Copper-Molybdenum Mine Exploitation Becomes Reality
On November 3, the Vallex Group officially announced the beginning of its construction of a copper and molybdenum mine in the village of Teghut. Prime Minister Serzh Sargsyan was present at the ceremony, and nothing was spared to make it an impressive event.
The brass band, the voice on the loudspeaker declaring the importance of operating this mine, the festive long tables with barbecue smoke emanating from the other side and the concert with all the big names in Armenian show business all seemed to be designed to impress the people of Teghut into thinking that once the mine is exploited life here “would be happy and carefree.”
A church ceremony blessing the enterprise was performed. The statue of a bull by sculptor Ketik Baghdasaryan was unveiled. The sculptor presented his work as a symbol for power, strength and perpetual motion. The black bull was, however, also a symbol of something else. The bull is also a symbol of merciless and cruel power. Time will only show how this bull of Vallex’s will destroy the environment here.
The people of Teghut speak of the opening of the mine as the start of a bright future. The Teghut community head, Harutyun Meliksetyan, was unaware of the environmental problems linked to the mine, as were the rest of his fellow villagers. He had no idea that the open mine would result in gas emissions besides the dust released into the air. “I don’t think there will be any gas here - what gas are you talking about? This isn’t a smelting unit, so there will be no gas emissions,” he argued. The community head expected an increase in the community budget and an improvement in living standards as a result of the mine exploitation.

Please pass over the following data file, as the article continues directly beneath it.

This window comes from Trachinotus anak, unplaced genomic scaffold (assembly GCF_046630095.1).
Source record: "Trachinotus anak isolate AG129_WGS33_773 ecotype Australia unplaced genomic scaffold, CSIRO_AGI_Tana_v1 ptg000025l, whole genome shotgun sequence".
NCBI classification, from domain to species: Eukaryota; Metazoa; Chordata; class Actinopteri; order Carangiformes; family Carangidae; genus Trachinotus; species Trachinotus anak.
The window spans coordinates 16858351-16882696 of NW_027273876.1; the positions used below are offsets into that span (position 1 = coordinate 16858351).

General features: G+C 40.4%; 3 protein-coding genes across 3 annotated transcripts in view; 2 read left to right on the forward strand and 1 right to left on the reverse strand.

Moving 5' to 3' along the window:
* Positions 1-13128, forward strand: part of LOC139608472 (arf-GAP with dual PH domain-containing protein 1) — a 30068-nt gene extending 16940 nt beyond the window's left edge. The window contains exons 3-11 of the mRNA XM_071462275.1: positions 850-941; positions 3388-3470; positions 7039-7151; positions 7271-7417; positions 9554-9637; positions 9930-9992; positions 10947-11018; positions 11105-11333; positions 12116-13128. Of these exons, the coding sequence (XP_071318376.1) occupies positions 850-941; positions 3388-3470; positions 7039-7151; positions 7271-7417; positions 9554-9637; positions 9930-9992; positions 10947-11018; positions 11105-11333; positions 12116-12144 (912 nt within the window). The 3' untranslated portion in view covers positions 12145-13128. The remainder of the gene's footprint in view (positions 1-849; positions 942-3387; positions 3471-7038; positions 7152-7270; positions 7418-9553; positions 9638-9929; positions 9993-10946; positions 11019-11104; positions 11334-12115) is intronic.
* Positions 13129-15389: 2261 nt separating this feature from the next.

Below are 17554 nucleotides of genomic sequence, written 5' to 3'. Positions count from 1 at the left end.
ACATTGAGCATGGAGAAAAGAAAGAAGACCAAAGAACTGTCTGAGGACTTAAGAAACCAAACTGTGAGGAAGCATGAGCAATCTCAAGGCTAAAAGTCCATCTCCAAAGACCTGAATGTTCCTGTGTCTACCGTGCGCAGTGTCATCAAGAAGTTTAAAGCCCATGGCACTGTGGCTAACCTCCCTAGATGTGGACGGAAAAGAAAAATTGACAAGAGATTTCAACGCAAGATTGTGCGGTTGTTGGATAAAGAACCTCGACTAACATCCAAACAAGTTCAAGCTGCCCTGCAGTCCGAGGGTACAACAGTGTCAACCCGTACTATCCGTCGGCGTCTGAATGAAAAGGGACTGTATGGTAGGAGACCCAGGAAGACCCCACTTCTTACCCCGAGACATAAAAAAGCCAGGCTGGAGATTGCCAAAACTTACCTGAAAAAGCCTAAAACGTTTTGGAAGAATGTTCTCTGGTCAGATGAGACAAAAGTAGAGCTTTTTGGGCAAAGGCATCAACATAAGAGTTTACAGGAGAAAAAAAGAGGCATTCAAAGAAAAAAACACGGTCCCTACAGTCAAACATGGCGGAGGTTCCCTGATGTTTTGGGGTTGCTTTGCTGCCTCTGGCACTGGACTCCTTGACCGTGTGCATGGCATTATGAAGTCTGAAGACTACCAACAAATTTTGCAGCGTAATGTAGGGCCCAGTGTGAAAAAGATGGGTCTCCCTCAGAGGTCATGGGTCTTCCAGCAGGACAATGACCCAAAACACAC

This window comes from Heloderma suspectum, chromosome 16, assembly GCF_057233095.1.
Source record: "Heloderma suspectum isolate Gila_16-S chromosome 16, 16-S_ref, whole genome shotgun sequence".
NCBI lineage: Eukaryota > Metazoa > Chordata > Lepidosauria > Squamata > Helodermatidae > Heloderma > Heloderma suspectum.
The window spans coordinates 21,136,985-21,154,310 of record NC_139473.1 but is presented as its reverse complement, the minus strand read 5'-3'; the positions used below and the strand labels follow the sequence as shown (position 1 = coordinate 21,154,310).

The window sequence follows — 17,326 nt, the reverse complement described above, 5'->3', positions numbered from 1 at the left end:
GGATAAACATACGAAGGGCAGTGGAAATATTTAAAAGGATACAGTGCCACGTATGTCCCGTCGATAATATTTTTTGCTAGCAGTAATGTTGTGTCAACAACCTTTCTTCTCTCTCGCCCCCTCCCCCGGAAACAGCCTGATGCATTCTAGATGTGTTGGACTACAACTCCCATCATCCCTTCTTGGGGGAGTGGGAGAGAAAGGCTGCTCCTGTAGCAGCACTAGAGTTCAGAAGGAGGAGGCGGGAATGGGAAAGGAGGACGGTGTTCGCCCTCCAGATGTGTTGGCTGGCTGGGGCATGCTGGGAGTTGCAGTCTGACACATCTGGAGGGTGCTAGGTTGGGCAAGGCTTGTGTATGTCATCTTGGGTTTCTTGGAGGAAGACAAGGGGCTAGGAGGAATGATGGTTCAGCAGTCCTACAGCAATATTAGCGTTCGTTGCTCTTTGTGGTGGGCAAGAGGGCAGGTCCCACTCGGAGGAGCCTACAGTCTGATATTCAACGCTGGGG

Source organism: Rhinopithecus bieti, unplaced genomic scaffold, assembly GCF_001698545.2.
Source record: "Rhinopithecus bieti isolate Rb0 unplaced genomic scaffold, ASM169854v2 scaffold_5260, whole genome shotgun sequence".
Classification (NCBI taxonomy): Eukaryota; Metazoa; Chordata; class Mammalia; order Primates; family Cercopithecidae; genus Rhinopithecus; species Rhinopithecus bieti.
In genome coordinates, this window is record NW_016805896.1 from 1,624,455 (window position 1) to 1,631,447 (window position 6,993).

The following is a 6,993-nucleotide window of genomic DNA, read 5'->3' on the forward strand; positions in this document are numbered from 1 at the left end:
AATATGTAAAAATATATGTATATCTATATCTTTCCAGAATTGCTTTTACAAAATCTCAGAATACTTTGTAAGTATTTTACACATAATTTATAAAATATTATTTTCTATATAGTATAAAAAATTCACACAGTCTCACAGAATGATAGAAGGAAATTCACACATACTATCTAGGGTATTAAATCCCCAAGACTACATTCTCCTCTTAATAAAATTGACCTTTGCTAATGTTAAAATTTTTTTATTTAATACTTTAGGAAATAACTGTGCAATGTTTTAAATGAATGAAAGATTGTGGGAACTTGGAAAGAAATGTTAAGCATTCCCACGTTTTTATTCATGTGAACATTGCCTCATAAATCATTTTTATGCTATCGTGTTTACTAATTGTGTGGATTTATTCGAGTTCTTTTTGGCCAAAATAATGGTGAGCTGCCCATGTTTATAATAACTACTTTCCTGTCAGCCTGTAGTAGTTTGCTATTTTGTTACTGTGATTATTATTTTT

“It’s true, some environmental problems may come up, but our community will do its best to keep these down to a minimum,” said Meliksetyan. He had his own ideas about how they would go about doing this, “The company has myriad issues to sort out with us. None of those issues will be resolved unless we get our way.” The community head did not know how much income to expect into the budget from the mine but he was certain that soon one of the richest communities in Armenia would be Teghut, followed by Shnogh.
The perception of the head of Teghut regarding the mass destruction of the forests around his village are laughable, “Yes, we know that deforestation is a huge problem and that it has multiplied one hundred-fold over the past fifteen years in Armenia and has not brought any benefit to the country,” explained Harutyun Meliksetyan.
Karlen Babayan, principal of the school in Teghut, said that one should first be able to live in the natural conditions surrounding Teghut and then think about creating there. “You know, we had parks which then dried up after the Soviet collapse when the village was neglected. Now this gigantic company can lend a helping hand,” said Babayan.